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ER stress affects processing of MHC class I-associated peptides.

Granados DP, Tanguay PL, Hardy MP, Caron E, de Verteuil D, Meloche S, Perreault C

Department of Medicine, Institute for Research in Immunology and Cancer, Université de Montréal, Montréal, Canada.

BACKGROUND: Viral infection and neoplastic transformation trigger endoplasmic reticulum (ER) stress. Thus, a large proportion of the cells that must be recognized by the immune system are stressed cells. Cells respond to ER stress by launching the unfolded protein response (UPR). The UPR regulates the two key processes that control major histocompatibility complex class I (MHC I)-peptide presentation: protein synthesis and degradation. We therefore asked whether and how the UPR impinges on MHC I-peptide presentation. RESULTS: We evaluated the impact of the UPR on global MHC I expression and on presentation of the H2Kb-associated SIINFEKL peptide. EL4 cells stably transfected with vectors coding hen egg lysozyme (HEL)-SIINFEKL protein variants were stressed with palmitate or exposed to glucose deprivation. UPR decreased surface expression of MHC I but did not affect MHC I mRNA level nor the total amount of intracellular MHC I proteins. Impaired MHC I-peptide presentation was due mainly to reduced supply of peptides owing to an inhibition of overall protein synthesis. Consequently, generation of H2Kb-SIINFEKL complexes was curtailed during ER stress, illustrating how generation of MHC I peptide ligands is tightly coupled to ongoing protein synthesis. Notably, the UPR-induced decline of MHC I-peptide presentation was more severe when the protein source of peptides was localized in the cytosol than in the ER. This difference was not due to changes in the translation rates of the precursor proteins but to increased stability of the cytosolic protein during ER stress. CONCLUSION: Our results demonstrate that ER stress impairs MHC I-peptide presentation, and that it differentially regulates expression of ER- vs. cytosol-derived peptides. Furthermore, this work illustrates how ER stress, a typical feature of infected and malignant cells, can impinge on cues for adaptive immune recognition.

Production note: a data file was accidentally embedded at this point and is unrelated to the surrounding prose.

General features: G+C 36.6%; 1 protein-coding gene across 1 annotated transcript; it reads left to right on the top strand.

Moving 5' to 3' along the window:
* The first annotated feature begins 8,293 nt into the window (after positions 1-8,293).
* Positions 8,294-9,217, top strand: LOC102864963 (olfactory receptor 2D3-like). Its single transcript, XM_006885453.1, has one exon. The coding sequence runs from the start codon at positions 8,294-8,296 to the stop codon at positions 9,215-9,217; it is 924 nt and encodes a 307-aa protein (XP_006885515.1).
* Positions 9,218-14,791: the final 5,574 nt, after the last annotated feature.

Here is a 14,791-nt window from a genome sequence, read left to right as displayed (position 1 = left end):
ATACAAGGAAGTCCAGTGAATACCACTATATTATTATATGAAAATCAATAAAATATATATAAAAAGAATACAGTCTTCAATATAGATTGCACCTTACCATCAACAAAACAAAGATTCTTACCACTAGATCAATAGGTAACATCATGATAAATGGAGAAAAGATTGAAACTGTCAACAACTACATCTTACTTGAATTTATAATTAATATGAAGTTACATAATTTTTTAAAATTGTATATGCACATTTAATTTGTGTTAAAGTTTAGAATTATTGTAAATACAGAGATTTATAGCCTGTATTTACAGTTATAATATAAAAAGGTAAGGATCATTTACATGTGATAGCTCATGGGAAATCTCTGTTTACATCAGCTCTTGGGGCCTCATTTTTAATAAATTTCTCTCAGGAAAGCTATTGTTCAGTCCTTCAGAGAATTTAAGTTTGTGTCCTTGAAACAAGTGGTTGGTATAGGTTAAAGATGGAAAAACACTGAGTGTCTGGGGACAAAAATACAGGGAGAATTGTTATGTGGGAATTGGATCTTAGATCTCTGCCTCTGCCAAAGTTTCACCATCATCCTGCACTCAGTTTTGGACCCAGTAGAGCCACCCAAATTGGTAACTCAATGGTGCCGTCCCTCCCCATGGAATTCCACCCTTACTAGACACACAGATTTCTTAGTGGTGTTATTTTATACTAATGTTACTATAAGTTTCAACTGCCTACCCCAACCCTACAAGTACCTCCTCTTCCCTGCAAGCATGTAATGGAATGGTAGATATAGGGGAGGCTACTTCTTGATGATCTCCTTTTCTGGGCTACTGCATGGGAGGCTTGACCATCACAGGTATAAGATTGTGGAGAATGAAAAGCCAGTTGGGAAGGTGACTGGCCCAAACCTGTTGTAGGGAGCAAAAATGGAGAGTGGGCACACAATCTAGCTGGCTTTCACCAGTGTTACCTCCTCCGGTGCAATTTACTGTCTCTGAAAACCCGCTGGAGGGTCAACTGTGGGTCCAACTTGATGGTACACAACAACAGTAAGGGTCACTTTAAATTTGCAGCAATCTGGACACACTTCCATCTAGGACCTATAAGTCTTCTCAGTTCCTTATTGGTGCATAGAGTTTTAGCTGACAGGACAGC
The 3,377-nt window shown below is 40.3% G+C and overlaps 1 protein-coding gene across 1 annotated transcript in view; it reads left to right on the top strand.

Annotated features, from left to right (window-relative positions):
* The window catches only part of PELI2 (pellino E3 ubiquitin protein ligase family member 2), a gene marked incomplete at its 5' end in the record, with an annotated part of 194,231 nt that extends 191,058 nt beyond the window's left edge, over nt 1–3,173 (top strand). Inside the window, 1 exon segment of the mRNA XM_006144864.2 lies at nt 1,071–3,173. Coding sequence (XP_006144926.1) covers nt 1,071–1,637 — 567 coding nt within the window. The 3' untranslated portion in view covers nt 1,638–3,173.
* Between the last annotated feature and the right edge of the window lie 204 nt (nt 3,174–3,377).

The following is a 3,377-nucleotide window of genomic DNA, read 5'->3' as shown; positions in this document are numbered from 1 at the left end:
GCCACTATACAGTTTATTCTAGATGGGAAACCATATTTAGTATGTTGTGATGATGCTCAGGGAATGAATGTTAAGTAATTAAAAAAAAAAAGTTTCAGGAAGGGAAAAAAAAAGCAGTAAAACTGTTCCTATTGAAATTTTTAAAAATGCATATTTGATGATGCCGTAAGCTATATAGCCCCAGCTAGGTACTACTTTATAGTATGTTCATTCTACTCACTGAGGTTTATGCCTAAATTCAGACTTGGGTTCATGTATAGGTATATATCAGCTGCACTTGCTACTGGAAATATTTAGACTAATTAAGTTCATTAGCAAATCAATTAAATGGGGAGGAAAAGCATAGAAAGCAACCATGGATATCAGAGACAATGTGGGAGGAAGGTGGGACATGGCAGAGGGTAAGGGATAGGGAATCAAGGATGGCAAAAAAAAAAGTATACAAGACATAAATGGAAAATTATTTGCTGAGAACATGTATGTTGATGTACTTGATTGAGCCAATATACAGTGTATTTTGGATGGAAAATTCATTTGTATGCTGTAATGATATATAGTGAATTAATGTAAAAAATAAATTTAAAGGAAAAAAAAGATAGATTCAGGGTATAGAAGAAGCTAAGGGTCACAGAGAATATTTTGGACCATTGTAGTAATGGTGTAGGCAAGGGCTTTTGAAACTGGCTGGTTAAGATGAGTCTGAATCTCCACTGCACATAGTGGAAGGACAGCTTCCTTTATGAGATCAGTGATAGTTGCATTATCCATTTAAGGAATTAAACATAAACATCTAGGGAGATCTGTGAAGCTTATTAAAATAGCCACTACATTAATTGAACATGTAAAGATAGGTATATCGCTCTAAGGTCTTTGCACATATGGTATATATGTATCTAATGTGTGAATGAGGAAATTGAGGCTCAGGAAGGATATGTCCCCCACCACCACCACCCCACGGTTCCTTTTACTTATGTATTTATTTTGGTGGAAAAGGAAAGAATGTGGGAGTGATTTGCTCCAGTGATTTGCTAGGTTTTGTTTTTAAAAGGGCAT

BMC Immunol. 2009;10:10.

Pubmed ID: 19220912

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